Aaron J. Shenhar, Professor of Technology Management and James J. Renier Visiting Chair, Center for the Development of Technological Leadership, University of Minnesota, MN and R. Max Wideman

A paper presented to the Southern Alberta Chapter, Project Management Institute, Symposium "Creating Canadian Advantage through Project Management", Calgary, May 1996

Introduction | Success | Scope | Dimensions
Correlation | Classification | Correlating Success | Conclusions

Dimensions of Project Success

Initially, thirteen separate success criteria were identified, plus an overall project success assessment. These included: functional performance; meeting technical specifications; meeting schedule goal; meeting budget; fulfilling customer needs; solving a customer's problem; the extent to which the customer is using the product; customer satisfaction; commercial success; creating a larger market share; creating a new market, creating a new product line; and developing a new technology.

Pearson Correlation coefficients between all fourteen measures were determined and studied. A not surprising result was the high correlation between the measure of total success and customer satisfaction. A factor analysis was then performed to ascertain the possibility of distinct success dimensions by which managers perceived project success. This revealed four distinct primary categories (Principal Success Criteria) as seen at project completion. These are described as follows.

1. Internal Project Objectives (efficiency during the project)

  • How successful was the project team in meeting its schedule objectives?
  • How successful was the project team in meeting its budget objectives?
  • How successful was the project team in managing any other resource constraints?

2. Benefit to Customer (effectiveness in the short term)

  • Did the product meet its specified requirements of functional performance and technical standards?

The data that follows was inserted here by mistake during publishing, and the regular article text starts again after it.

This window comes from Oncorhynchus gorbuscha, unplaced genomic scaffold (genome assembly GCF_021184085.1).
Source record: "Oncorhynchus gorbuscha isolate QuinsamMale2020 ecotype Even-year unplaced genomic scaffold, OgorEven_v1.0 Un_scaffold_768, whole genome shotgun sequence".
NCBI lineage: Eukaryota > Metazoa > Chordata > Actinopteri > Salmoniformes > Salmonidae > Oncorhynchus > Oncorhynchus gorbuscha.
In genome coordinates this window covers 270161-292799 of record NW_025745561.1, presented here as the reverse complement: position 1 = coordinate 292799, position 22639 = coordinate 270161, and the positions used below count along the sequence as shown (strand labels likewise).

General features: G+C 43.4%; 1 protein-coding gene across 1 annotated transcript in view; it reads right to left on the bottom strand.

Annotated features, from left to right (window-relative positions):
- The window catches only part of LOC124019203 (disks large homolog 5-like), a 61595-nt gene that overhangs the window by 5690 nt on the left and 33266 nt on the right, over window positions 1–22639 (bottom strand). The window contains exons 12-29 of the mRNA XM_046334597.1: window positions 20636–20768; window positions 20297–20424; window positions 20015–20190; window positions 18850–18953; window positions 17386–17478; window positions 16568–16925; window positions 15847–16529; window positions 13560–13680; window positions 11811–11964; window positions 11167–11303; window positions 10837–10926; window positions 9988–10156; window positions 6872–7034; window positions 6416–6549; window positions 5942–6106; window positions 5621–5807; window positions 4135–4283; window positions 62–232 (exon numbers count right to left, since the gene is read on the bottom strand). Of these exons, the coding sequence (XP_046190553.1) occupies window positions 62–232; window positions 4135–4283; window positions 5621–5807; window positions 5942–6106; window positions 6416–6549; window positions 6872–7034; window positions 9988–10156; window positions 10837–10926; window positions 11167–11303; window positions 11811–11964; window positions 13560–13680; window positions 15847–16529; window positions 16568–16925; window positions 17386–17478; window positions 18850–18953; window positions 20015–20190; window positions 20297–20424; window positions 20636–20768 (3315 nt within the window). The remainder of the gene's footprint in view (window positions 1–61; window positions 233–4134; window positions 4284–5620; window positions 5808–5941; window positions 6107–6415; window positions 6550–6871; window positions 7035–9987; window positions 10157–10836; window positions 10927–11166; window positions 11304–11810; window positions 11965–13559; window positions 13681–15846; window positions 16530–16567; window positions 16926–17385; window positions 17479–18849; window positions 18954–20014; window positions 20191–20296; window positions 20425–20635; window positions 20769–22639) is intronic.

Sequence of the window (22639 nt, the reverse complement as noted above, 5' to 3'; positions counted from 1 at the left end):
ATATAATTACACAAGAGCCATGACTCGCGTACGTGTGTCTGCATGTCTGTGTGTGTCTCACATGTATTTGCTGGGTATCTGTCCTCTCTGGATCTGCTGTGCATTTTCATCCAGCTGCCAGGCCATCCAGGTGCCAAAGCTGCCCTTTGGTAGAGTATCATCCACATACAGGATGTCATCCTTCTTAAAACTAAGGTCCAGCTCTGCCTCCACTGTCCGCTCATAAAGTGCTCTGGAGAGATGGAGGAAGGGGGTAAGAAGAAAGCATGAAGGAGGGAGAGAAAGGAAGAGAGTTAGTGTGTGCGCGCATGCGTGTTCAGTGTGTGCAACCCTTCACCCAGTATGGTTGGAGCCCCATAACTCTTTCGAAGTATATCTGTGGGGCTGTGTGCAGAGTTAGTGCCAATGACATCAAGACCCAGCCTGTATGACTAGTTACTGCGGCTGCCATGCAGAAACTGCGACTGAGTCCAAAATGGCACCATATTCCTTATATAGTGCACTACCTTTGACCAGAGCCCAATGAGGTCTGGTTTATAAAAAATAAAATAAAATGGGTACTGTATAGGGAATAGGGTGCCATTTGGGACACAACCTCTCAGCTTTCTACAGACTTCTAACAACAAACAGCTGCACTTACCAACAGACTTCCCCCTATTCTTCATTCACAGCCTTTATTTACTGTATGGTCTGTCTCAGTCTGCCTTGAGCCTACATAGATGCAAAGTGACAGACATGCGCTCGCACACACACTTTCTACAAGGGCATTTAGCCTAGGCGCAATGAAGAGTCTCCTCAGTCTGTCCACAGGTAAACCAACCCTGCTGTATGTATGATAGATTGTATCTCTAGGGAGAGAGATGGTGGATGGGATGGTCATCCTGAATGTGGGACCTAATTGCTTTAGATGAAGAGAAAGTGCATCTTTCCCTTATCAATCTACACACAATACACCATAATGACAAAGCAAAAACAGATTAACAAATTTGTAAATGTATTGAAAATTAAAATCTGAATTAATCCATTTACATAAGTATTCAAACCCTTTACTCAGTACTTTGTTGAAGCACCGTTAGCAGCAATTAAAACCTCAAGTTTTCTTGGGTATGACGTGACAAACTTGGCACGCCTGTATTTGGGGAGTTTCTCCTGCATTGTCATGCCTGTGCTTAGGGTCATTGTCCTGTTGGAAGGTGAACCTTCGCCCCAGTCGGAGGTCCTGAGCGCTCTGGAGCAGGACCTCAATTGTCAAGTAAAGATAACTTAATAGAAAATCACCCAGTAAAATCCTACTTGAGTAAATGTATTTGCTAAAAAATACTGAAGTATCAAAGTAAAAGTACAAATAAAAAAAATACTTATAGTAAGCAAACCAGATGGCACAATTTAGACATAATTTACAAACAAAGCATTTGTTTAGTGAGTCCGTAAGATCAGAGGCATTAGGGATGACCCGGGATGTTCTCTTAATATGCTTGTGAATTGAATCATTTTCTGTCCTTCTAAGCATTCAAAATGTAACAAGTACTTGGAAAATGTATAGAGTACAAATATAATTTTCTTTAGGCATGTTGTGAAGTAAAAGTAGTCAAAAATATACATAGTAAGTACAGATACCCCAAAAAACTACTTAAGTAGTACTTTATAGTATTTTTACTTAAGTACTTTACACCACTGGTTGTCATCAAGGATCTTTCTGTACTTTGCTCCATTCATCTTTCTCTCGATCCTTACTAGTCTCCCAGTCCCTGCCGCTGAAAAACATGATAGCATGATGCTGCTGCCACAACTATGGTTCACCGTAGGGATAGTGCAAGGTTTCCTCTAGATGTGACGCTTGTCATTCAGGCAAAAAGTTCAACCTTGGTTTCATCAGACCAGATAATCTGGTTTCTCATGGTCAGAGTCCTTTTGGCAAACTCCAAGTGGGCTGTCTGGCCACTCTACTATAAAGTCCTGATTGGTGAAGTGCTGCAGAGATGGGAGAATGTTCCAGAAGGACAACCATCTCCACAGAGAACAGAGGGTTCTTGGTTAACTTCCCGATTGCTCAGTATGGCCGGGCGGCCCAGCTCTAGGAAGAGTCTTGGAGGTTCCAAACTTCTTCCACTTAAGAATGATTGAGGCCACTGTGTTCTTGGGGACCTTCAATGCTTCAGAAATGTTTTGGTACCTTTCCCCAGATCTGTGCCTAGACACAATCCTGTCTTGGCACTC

• What was the project's impact on the customer, and what did the customer gain?
  • Does the customer actually use the product, and are they satisfied with it?
  • Does the project's product fulfill the customer's needs, and/or solve the problem?

3. Direct Contribution (in the medium term)

  • Has the new or modified product become an immediate business and/or commercial success, has it enhanced immediate revenue and profits?
  • Has it created a larger market share?

4. Future Opportunity (in the long term)

  • Has the project created new opportunities for the future, has it contributed to positioning the organization consistent with its vision, goals?
  • Has it created a new market or new product potential, or assisted in developing a new technology?
  • Has it contributed additional capabilities or competencies to the organization?

These Principal Success Criteria are summarized in Table 1. A cursory examination of these Principal Success Criteria reveals that they are clearly time-dependent. This time relationship is shown in Figure 1.

Success Category

Measurable Success Criteria

Internal Project Objectives

  • Meeting schedule
  • Within budget
  • Other resource constraints met

Benefit to Customer
(Short term)

  • Meeting functional performance
  • Meeting technical specifications & standards
  • Favorable impact on customer, customer's gain
  • Fulfilling customer's needs
  • Solving a customer's problem
  • Customer is using product
  • Customer expresses satisfaction

Direct Contribution
(Medium term)

  • Immediate business and/or commercial success
  • Immediate revenue and profits enhanced
  • Larger market share generated

Future Opportunity
(Long term)

  • Will create new opportunities for future
  • Will position customer competitively
  • Will create new market
  • Will assist in developing new technology
  • Has, or will, add capabilites and competencies
Table 1: Principal Success Criteria
Figure 1: Time Dependency of Project Success (i.e. success varies with time)
Figure 1: Time Dependency of Project Success (i.e. success varies with time)

It is also not difficult to infer that, for a given project, its perception of success may change with time. This would depend on the elapsed time since project completion. For example, a project could have its principal focus on creating future opportunity (Category 4). Such a project is unlikely to be viewed as successful until such time as those opportunities have actually materialized.

It would be interesting to look at various industries to determine appropriate intervals corresponding to "Short", "Medium" and "Long" Term. Some sort of yardstick would also be needed for comparison between similar types of project. The duration of the project execution phases might provide such a yardstick.

Scope of Recently-Completed Study  Scope of Recently-Completed Study

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